Bishop Webb tells the Church, ‘It’s our time’
As the “It’s Our Time” video began to fade, one voice called out, “It’s our time, Church … It’s our time to fully and completely, passionately, and boldly live the purpose for which we have been created and called … it’s our time to partner with Holy Spirit power to make disciples of Jesus Christ for the transformation of the world. It’s our time!” said Upper New York Area Resident Bishop Mark J. Webb.
Bishop Webb addressed the crowd on Wednesday, May 27, during Opening Worship at the 2015 Upper New York Annual Conference session, reiterating the Church’s call: “to make disciples of Jesus Christ for the transformation of the world.”
“That means we exist to help those who are already part of the body of Christ to fall deeper in love with God to become grace-filled followers of Jesus who put faith into action,” he said. “And we exist to do whatever it takes to make certain that at least one more person has a chance to know, trust, and be changed by the amazing, unchanging, unconditional love of God through Jesus Christ.”
Bishop Webb noted that God has equipped United Methodists to accomplish their purpose. Throughout the Scriptures, when God called people to mission and ministry – for example, Abraham, Moses, Esther, Naomi, Ruth, Mary, Peter, and Paul – God always promised a harvest.
“As I travel around our beloved Conference, I am overwhelmed by the signs of God’s people living out the mission,” Bishop Webb said. “We are offering our lives to God, we are sharing the love of Jesus in creative, practical, bold, and risky ways, and we are experiencing the promise of harvest.”
Some people feel the Church is irrelevant, that its future is uncertain, but Bishop Webb believes the Church is alive and well, with the best days for The United Methodist Church ahead.
“I believe the Spirit of God is renewing and reviving the Church,” he said. “God’s promise of harvest is real! Who we are and who we are called to be is greater than how we sometimes act, behave, and live.”
In discussing the promise of the harvest, Bishop Web said there are two important steps to take. The first is to strategically lean into the promise of the harvest.
UNY Conference leadership has been working to identify the primary work of the Conference. The Conference’s role is to equip, resource, and encourage each faith community and local congregation. Conference goals include increasing the vitality of congregations and faith communities; creating a culture of planting, resourcing, and supporting new things; aligning resources to support the purpose of the Conference and the mission of the local church, with a system of expectation and accountability for ministry and mission at all levels; and recapturing the Methodist/Wesleyan ethos.
To accomplish these goals, Bishop Webb said the Conference must increase the leadership capacity of clergy and laity.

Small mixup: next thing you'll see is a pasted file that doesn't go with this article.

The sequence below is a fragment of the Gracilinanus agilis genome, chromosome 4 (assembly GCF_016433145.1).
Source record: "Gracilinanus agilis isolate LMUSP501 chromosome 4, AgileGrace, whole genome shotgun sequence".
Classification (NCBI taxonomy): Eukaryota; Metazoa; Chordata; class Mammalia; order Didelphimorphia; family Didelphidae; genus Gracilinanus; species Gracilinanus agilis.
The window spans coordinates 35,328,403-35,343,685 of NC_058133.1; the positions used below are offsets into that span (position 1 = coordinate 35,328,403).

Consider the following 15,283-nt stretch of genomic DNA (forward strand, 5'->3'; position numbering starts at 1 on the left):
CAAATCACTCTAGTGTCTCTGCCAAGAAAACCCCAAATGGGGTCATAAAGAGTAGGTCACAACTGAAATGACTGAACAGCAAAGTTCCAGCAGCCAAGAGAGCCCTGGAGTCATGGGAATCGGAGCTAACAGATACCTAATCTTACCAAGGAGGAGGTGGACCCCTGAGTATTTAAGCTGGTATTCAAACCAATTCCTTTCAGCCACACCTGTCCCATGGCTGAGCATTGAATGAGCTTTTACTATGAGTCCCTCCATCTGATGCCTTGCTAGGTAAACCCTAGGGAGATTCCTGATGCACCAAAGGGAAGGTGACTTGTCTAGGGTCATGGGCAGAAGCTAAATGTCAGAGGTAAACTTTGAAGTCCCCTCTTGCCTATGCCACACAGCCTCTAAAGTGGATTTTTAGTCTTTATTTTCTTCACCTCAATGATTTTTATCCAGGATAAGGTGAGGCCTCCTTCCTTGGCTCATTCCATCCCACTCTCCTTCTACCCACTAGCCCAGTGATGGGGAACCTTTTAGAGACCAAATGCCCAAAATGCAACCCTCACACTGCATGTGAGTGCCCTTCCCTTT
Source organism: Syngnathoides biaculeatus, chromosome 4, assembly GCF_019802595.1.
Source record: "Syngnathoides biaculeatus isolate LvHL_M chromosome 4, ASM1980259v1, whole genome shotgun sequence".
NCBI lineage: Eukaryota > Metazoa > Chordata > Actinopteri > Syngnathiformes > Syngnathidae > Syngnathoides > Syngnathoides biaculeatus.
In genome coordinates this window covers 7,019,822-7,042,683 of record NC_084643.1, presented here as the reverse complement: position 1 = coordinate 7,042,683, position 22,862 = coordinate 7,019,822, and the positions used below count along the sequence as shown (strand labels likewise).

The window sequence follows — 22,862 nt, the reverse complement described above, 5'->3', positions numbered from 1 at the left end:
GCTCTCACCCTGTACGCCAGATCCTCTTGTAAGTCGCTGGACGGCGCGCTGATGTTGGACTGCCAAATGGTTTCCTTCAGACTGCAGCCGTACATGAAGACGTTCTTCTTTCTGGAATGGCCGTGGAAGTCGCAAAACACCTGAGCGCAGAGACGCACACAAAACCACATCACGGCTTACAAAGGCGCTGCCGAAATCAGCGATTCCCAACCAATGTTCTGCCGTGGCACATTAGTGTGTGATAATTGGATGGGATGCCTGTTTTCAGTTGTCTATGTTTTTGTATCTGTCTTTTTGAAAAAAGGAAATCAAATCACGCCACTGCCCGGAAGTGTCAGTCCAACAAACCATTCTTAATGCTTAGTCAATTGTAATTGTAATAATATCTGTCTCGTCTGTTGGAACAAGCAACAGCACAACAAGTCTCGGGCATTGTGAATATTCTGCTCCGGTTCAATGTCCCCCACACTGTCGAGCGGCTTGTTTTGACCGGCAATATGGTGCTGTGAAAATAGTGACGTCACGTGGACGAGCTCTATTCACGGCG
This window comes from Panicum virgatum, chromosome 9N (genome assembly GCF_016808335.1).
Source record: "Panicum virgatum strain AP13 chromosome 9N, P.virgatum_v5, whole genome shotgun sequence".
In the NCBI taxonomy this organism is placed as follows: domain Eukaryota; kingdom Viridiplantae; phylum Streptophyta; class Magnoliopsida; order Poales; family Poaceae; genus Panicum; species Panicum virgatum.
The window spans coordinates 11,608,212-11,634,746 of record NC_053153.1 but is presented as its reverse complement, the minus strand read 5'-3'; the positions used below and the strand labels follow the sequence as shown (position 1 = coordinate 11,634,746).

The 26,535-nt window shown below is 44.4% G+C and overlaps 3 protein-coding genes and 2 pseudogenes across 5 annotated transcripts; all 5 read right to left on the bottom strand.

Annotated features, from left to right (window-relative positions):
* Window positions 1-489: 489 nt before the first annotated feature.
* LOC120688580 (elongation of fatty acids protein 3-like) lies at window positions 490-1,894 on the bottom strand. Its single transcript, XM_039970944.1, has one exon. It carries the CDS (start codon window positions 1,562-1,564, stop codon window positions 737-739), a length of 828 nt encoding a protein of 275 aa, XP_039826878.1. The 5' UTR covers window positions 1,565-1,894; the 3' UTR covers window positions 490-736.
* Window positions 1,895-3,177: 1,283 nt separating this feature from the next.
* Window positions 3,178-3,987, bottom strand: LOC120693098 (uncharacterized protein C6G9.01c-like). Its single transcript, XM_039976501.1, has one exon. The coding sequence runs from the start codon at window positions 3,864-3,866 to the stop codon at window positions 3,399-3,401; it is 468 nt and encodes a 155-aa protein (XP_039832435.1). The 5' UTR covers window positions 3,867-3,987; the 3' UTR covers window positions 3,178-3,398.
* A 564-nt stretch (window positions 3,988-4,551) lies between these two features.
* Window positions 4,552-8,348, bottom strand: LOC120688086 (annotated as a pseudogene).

“God has called the right people to serve as clergy and lay leaders in Upper New York,” he said. “We may not believe that, but it’s true! God has given all the necessary gifts. We may not trust that, but it’s a promise! We need to journey with one another, teach one another, encourage one another, and challenge one another to allow the Spirit of God to increase our capacity as leaders.”
Through multiple focus groups and listening sessions, the Conference has developed and tested core competencies critical for UNY clergy leaders for ministry in the 21st century. The Conference Board of Laity is developing the same strategy for laity.
Bishop Webb referenced Matthew 9:35-38 to illustrate the second step: to spiritually embrace the promise of the harvest.
“We need to embrace the truth that God is calling us from a state of survival to a state of revival,” he said. “We need to embrace the promise that God is calling us to move from a state of existence to a state of persistence in the living of our purpose and mission. We need to become less concerned with Church work and more concerned with Kingdom work.”
Bishop Webb called for the audience to live the reality of 1 Peter 2:9-10 and to spiritually embrace their identity in Luke 4:18-19.
To embrace the harvest, the UNY Conference must see with the eyes of Jesus, Bishop Webb said.
“If we are to spiritually embrace the promise of harvest, we need to see people as Jesus saw them,” he said. “We must look beyond ourselves, look beyond the walls of our churches, look beyond our understandings, our agendas, our wants.”
To see with Jesus’ eyes, United Methodists must see people of deep significance and value, people looking for connection and meaning, people seeking truth that leads to understanding and purpose, and people searching for hope.
In addition to seeing with Jesus’ eyes, Bishop Webb said United Methodist must feel with the heart of Jesus, who was burdened and broken over the spiritual condition of people.
“If we are going to spiritually embrace the promise of harvest, we need to be broken for those who are broken and lost,” Bishop Webb said. “Our hearts need to break for those who do not know the amazing grace of God.”
Lastly, to spiritually embrace the harvest, Bishop Webb said people must pray. He referenced E.M. Bounds, who says in his book Power through Prayer, “What the Church needs today is not more or better machinery, not new organizations or more novel methods. The Church needs men and women whom the Holy Spirit can use – persons of prayer, persons mighty in prayer. The Holy Spirit does not flow through methods, but through persons. The Spirit does not come on machinery, but on persons. The Spirit does not anoint plans, but persons – persons of prayer.”
Bishop Webb called for everyone to begin AC ’15 with a time of prayer, after which Opening Worship concluded with these few words, “It’s our time, Church!” Bishop Webb said. “It’s our time.”